Southeast Asia

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When travel becomes lacklustre

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It isn’t often that I feel dissatisfied after a trip, but a recent 5-day one to Khao Lak had wrong written on it from the very start. I’d planned to dive in the Similan Islands, taking advantage of the early diving season, but a sinus-infection (along with a doctor’s warning not to do it) meant that I was on the verge of cancelling the entire trip, only to go ahead the last minute.

The hotel I was in was overwhelmingly stocked with Germans; my room had a variety of insects and bees in it and the deck chairs reserved the whole damn day with towels on them, while their owners remained conspicuously absent.

I ended up diving only for a day in Koh Tachai, and on impulse, feeling lost after having a free day, booked a day trip with a dodgy operator that to white-water raft (the most fun I had in ages) with everything else such as the flying fox and the waterfall being better forgotten in the Phang-Nga province. Touted as a 200m flying ride, the reality was 10 times shorter – a 20 metre zip across a small stream. The ‘jungle walk’ to the waterfall ended up as mere steps to a small escarpment over which water tumbled over. The Gullfoss experience was it not. What was weirder even was the German/Serbian family who hawked their Bitcoin ventures to me after the white-water rafting trip when it all sounded suspiciously like an Internet scam.

My waterproof camera fell apart, as did my waterproof bag, so I had awful photos, as I had sopping wet things that weren’t supposed to get wet.

I plied the stretch of the whole Nang Thong township by foot so many times that I got quite sick of it. I tried spending the day at the pool doing nothing and got so bored that I felt guilty for feeling that way when obviously the rest of the world had other real problems to worry about.

When it was time to leave, the closed roads at the bottle-neck choke at the Phuket checkpoint because of a bicycle race meant I nearly didn’t make my flight back.

Perhaps it was the experience of being alone in a place where the Travel Companion had been with me before, but this time, I’m almost tempted to say that maybe I should have obeyed my first instinct…to not go on this trip.

The burning question here really is: is it really possible to have gone on a trip, spent all that money on it, and not be excited about it as you thought you were going to be? That in itself, is a revelation because I always expect to enjoy myself on a vacation, learn some new things, though this time in Khao Lak seemed to be proving otherwise. The fact was, it was lacklustre, most un-instagrammable, for want of a better word and it was an experience I was loathed to write about because a blog post about travel is supposed to be one that gushes about the unforgettable sights and smells of that new place you’re exploring.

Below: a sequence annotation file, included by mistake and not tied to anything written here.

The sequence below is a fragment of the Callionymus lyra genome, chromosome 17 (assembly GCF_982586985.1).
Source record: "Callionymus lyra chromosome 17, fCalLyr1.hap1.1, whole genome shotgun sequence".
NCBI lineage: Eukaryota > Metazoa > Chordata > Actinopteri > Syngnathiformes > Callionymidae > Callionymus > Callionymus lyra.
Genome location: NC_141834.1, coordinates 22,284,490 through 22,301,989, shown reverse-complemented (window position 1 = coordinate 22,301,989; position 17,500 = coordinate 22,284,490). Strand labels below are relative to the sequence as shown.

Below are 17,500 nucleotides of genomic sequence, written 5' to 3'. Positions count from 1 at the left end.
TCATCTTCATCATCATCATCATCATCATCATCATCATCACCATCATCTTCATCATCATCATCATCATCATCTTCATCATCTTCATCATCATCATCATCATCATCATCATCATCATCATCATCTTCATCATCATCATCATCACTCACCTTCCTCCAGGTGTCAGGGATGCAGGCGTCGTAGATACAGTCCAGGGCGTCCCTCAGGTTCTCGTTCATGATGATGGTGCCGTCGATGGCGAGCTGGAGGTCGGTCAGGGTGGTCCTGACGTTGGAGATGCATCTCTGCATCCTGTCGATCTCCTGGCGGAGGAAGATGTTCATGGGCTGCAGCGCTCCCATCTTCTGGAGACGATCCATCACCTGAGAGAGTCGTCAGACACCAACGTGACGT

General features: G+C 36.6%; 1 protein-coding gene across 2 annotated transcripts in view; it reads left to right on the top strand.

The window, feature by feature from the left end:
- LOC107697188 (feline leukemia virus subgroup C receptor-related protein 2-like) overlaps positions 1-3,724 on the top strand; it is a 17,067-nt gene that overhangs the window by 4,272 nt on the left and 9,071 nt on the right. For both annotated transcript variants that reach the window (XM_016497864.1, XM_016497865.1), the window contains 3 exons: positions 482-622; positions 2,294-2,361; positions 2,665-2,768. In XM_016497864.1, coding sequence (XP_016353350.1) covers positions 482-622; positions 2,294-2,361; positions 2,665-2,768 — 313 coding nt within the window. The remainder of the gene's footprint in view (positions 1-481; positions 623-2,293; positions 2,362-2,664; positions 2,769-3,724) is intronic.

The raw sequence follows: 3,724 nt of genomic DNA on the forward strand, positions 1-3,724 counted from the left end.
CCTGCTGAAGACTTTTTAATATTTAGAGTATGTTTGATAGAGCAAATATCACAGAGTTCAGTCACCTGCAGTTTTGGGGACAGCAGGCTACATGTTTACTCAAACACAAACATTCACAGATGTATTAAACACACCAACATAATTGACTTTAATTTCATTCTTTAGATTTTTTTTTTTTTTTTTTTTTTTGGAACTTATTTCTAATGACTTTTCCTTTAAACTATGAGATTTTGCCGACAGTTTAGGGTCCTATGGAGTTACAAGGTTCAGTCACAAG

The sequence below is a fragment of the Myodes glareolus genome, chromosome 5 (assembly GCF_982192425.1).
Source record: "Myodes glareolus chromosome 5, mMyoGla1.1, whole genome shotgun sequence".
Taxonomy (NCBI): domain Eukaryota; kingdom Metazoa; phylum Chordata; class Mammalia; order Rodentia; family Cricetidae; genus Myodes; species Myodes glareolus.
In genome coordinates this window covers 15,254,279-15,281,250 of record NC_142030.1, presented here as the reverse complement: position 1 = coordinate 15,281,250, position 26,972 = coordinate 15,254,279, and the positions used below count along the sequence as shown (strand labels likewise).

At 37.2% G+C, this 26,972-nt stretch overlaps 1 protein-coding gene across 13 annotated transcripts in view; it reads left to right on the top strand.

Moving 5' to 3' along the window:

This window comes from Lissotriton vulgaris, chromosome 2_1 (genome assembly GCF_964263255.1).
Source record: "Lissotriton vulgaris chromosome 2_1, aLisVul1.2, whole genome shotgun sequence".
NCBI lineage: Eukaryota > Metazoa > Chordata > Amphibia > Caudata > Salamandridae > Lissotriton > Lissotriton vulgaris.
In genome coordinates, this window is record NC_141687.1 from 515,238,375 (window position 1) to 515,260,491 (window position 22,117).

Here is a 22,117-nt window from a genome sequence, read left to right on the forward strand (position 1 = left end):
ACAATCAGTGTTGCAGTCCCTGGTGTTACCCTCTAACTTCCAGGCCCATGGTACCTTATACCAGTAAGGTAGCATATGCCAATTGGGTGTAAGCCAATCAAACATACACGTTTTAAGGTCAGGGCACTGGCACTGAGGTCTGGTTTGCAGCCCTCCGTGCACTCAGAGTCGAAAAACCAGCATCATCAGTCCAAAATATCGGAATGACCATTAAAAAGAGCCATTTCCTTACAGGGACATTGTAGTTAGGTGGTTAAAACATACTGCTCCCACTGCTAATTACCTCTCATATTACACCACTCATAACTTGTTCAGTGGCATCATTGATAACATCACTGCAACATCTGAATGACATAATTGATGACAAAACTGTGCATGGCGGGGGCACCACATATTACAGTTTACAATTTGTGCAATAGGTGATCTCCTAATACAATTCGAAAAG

But it’s out here now, the admission that travel can be simply underwhelming. It’s just an experience I’d rather not repeat though who controls this?

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Adventure prone

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Waking up at 4 am is a hellish experience I wouldn’t ever want to wish on anyone. But the Travel Companion and I did it, in my 4th iteration of what has so far been an annual pilgrimage to Bali, that has now gotten past just scuba diving off the east coast of Bali and off Nusa Penida.

I had a great time on Christmas with Jan and Markus (just the 3 of us, it seemed), since tourist numbers are madly erratic for this period. But perhaps what made it worth it as always, was the accidental conversations I fall into during these journeys. Jan and I spoke at length about conceptual art, the European far-right, losing face and how stupid people can get on the way back to Sanur, while TC got badly sunburnt in the meantime.

But that was only the start of the trip. Blame my growing thirst for adventure.

Thus far, I’ve done a dive off the drifty little islands off Padang Bai (Mimpang and Tepekong), gone off-roading on a Buggy/quad bike tour off the villages past Ubud and recklessly decided to up the ante and head far north for canyoning.

“Do not hesitate,” Adrien (the Icopro instructor) said. And he’s right. It gets worse when you think and re-think the angle of the jump, the probability of hitting your head on the rocks.

I ended up lobbing off the edge, 8 metres into a deep pool, and straight on my arse like a demented cannonball into the water.

Add that embarrassing thing to sliding down slippery rocks, zip-lining partway down and rappelling off waterfalls…and I found myself having an absolutely brilliant time while at it, then wished I’d chosen to do a full day of it. The Kalimudah part of the Kerenkali Canyon in the mountainous north of Bali (Git Git) is the most technical of the parts which the TC and I had signed up for with Bali Adventure and Spirit, and the hellish experience of waking up at 4am just to make this journey from Sanur more than made up for the adrenaline rush and the thrill that came from working the stunning scenery and getting dunked straight into ice-cold water. TC, who couldn’t even swim, was so enthused and challenged by the entire experience that swim classes are finally, finally on the cards.

Which isn’t to say that I wasn’t in 2 minds about this when we first started out—straight out of a furious thunderstorm in Sanur to rain that persistently didn’t let up until about 8 am after we finished breakfast in Gigit. We went past numerous lazy dogs, endless rice plantations and cloud-covered misty mountains framed by rows of corn and coconut trees. The drive back had worse traffic, but bluer skies and colourful towns where tourists don’t seem to register much on the locals’ quotidian.

But it was mostly filled with memories of the hard kick of the water up my nose, the thrill of the slides and the pull of the abseil rope, as well as the exhaustion that crept in slowly as the day wore on.